8    229                    |
    9     42                    |
   10     18                    |
avg indentation level: 4.796999 | avg indentation level: 1.827543
source lines of code:      3399 | source lines of code:      2389

Default Segfault Handler §

x86_64-linux and Windows now have, by default, a segfault handler that is attached before main(). Thanks to this, Zig programs now have stack traces for segfaults:


pub fn main() void {
    dereferenceAPointer(@intToPtr(*i32, 0x1));

fn dereferenceAPointer(ptr: *i32) void {
    ptr.* = 10;
$ zig build-exe test.zig
$ ./test
Segmentation fault at address 0x1
/home/andy/dev/www.ziglang.org/docgen_tmp/test.zig:6:13: 0x2281bd in dereferenceAPointer (test)
    ptr.* = 10;
/home/andy/dev/www.ziglang.org/docgen_tmp/test.zig:2:24: 0x2280fd in main (test)
    dereferenceAPointer(@intToPtr(*i32, 0x1));
/home/andy/Downloads/zig/lib/std/special/start.zig:194:22: 0x22718b in std.special.posixCallMainAndExit (test)
/home/andy/Downloads/zig/lib/std/special/start.zig:102:5: 0x22706f in std.special._start (test)
(process terminated by signal)

This can be disabled:


pub const enable_segfault_handler = false;

pub fn main() void {
    dereferenceAPointer(@intToPtr(*i32, 0x1));

fn dereferenceAPointer(ptr: *i32) void {
    ptr.* = 10;
$ zig build-exe test.zig
$ ./test
(process terminated by signal)

This works because the standard library uses the new feature @import("root") to check for this opt-out.

Thank you to Rocknest for a proof-of-concept implementation of this in #2355.

HashMap and Hashing §

Notably, Sahnvour made std.HashMap consistent about whether or not it will dereference keys. std.AutoHashMap no longer will dereference slices ([]const u8 or []u8), or any pointer type for that matter:


const std = @import("std");

test "AutoHashMap with slices" {
    var map = std.AutoHashMap([]const u8, bool).init(std.heap.direct_allocator);
$ zig test test.zig
/home/andy/Downloads/zig/lib/std/hash/auto_hash.zig:176:9: error: std.auto_hash.autoHash does not allow slices (here []const u8) because the intent is unclear. Consider using std.auto_hash.hash or providing your own hash function instead. Consider std.StringHashMap for hashing the contents of []const u8.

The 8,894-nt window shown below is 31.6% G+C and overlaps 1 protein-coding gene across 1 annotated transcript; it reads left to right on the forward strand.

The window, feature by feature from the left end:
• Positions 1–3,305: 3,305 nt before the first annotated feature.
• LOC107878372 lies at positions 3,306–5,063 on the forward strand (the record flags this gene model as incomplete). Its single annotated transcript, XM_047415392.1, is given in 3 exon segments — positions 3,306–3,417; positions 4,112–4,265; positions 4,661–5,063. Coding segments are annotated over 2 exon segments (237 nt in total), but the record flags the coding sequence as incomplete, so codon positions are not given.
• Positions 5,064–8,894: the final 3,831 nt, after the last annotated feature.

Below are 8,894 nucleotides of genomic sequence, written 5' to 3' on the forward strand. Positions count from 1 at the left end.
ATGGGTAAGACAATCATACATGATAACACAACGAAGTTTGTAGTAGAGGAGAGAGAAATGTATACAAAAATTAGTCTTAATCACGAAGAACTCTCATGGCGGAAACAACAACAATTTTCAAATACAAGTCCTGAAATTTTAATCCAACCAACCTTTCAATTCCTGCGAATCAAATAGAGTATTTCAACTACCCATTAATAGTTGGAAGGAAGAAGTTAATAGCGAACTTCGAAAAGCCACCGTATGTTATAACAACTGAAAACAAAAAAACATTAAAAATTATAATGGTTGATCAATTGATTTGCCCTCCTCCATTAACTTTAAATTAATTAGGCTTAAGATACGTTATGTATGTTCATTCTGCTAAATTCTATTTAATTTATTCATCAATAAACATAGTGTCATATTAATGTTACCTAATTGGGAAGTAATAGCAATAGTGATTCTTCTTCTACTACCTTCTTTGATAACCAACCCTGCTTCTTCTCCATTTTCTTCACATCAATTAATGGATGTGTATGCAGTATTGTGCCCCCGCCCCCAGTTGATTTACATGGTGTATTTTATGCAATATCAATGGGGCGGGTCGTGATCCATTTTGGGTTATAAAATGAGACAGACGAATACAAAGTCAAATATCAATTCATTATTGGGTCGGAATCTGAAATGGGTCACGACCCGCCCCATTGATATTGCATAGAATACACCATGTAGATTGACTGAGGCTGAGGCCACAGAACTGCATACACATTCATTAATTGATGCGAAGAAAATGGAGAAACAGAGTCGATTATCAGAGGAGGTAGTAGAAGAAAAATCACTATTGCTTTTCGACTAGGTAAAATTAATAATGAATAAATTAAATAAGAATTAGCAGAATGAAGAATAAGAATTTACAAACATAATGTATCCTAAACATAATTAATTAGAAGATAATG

@compileError("std.auto_hash.autoHash does not allow slices (here " ++ @typeName(Key) ++
/home/andy/Downloads/zig/lib/std/hash_map.zig:540:21: note: called from here
            autoHash(&hasher, key);
/home/andy/Downloads/zig/lib/std/hash_map.zig:538:29: note: called from here
        fn hash(key: K) u32 {

std.StringHashMap is provided for this use case instead:


const std = @import("std");

test "StringHashMap" {
    var map = std.StringHashMap(bool).init(std.heap.direct_allocator);
    _ = try map.put("hello", true);
$ zig test string_hash_map.zig
1/1 test "StringHashMap"...OK
All tests passed.


Marc Tiehuis made a series of improvements to hashing performance:

Inline full slice hashing - this gives moderate speed improvements when hashing small keys. The crc/adler/fnv inlining did not provide enough speed up to warrant the change.


  small keys: 2277 MiB/s [c14617a1e3800000]
  small keys:  937 MiB/s [b2919222ed400000]
  small keys:  722 MiB/s [3c3d974cc2800000]
  small keys: 1580 MiB/s [70155e1cb7000000]
  small keys: 1898 MiB/s [00013883ef800000]
  small keys: 2323 MiB/s [0035bf3dcac00000]
  small keys:  218 MiB/s [0035bf3dcac00000]


  small keys: 2775 MiB/s [c14617a1e3800000]
  small keys: 1086 MiB/s [b2919222ed400000]
  small keys:  789 MiB/s [3c3d974cc2800000]
  small keys: 1604 MiB/s [70155e1cb7000000]
  small keys: 1856 MiB/s [00013883ef800000]